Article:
evenue poured into state governments as the U.S. economy expanded between 2003 and 2007, prompting the nation’s governors to expand state budgets and offer the occasional tax cut. But now that the economy has slowed and revenue growth is down, governors are taking various actions to close rising budget deficits.
This ninth biennial fiscal report card examines the tax and spending decisions made by the governors since 2003. It uses statistical data to grade the governors on their taxing and spending records – governors who have cut taxes and spending the most receive the highest grades, while those who have increased taxes and spending the most receive the lowest grades.
Three governors were awarded an “A” in this report card – Charlie Crist of Florida, Mark Sanford of South Carolina, and Joe Manchin of West Virginia. Eight governors were awarded an “F” – Martin O’Malley of Maryland, Ted Kulongoski of Oregon, Rod Blagojevich of Illinois, Chet Culver of Iowa, Jon Corzine of New Jersey, Bob Riley of Alabama, Jodi Rell of Connecticut, and C. L. “Butch” Otter of Idaho.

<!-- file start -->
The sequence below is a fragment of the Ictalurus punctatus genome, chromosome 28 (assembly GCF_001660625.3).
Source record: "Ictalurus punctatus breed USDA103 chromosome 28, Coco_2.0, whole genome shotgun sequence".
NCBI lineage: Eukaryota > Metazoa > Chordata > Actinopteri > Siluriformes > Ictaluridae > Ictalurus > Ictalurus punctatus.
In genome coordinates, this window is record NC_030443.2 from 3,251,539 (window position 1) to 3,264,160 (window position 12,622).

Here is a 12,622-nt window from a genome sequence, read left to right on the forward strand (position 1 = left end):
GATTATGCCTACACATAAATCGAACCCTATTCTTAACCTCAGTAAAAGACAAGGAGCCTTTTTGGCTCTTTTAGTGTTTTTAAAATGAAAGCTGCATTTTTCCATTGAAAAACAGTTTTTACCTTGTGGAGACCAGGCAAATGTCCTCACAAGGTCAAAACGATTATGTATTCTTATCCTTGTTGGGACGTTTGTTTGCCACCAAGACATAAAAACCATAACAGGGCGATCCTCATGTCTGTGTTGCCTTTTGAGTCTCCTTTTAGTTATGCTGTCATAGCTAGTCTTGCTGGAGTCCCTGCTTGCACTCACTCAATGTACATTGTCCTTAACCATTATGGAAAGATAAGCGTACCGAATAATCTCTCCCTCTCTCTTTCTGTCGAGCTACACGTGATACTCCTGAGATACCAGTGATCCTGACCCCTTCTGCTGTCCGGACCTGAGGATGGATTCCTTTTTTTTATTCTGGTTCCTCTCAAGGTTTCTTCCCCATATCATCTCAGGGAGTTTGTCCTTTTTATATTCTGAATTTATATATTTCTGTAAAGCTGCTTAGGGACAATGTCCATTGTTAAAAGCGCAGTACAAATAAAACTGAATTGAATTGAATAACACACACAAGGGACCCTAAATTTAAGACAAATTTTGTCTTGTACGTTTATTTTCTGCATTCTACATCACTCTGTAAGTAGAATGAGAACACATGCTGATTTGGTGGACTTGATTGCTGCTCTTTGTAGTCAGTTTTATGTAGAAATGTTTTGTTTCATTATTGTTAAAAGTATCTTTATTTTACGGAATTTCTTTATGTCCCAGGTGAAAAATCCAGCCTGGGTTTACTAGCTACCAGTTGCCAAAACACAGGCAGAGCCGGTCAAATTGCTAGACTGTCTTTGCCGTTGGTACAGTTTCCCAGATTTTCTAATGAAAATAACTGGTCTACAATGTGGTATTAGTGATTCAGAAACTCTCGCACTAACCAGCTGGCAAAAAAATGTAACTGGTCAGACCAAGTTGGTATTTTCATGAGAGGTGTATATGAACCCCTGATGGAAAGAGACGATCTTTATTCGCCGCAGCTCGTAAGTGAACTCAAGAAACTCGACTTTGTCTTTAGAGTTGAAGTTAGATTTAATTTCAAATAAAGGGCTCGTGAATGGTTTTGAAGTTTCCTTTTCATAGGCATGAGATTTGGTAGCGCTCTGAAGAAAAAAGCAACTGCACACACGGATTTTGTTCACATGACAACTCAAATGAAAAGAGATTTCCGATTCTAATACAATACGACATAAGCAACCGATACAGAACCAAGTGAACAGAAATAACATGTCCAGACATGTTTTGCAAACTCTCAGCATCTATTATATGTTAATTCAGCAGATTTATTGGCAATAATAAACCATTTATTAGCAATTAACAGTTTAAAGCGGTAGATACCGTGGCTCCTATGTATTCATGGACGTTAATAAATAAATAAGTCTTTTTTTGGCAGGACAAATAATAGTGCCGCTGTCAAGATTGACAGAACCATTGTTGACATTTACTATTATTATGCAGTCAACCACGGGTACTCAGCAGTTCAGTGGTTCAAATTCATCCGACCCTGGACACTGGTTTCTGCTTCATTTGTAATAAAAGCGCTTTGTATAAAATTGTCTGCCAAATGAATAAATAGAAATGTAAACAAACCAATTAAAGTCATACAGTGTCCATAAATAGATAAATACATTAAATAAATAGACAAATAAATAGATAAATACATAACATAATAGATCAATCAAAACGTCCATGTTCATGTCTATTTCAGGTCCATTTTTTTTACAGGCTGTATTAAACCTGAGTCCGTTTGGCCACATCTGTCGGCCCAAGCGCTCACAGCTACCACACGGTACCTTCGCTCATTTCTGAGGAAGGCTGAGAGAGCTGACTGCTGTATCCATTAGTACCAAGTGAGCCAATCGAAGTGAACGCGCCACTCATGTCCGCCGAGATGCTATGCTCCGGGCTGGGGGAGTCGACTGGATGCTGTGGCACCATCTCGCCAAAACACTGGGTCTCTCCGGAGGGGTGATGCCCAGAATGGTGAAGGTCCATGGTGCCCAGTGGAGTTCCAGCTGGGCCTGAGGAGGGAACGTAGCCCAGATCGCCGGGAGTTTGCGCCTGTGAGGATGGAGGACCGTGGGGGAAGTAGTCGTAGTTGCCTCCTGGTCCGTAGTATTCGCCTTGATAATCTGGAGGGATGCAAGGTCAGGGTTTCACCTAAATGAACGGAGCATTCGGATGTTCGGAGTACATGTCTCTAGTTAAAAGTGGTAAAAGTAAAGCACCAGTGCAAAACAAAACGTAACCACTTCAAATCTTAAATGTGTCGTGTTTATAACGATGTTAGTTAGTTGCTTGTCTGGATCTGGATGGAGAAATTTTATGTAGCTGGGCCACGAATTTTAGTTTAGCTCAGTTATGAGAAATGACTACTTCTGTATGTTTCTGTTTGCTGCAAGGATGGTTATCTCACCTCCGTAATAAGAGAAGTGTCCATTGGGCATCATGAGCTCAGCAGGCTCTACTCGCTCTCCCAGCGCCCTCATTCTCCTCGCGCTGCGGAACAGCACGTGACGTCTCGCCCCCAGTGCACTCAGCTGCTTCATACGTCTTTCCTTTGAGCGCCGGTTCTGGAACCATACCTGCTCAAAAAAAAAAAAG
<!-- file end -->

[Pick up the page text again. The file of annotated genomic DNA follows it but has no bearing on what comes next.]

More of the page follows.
Wisconsin’s Governor Doyle received a “D”:
When running for governor, James Doyle pledged not to raise taxes. He mostly kept that promise his first few years, and even provided a smattering of tax cuts. His fiscal policies then took a turn for the worse. In 2007 he proposed an array of large tax increases totaling about $900 million, including higher cigarette taxes, hospital taxes, oil company taxes, and increased real estate transfer taxes. Doyle has also refused to go along with the legislature in providing property tax relief, and he is fond of using increased debt to finance spending. But Doyle’s spending record is better than his tax record, and this year he is insisting on budget restraint to eliminate a deficit.
Much more on Madison’s November, 2008 referendum here.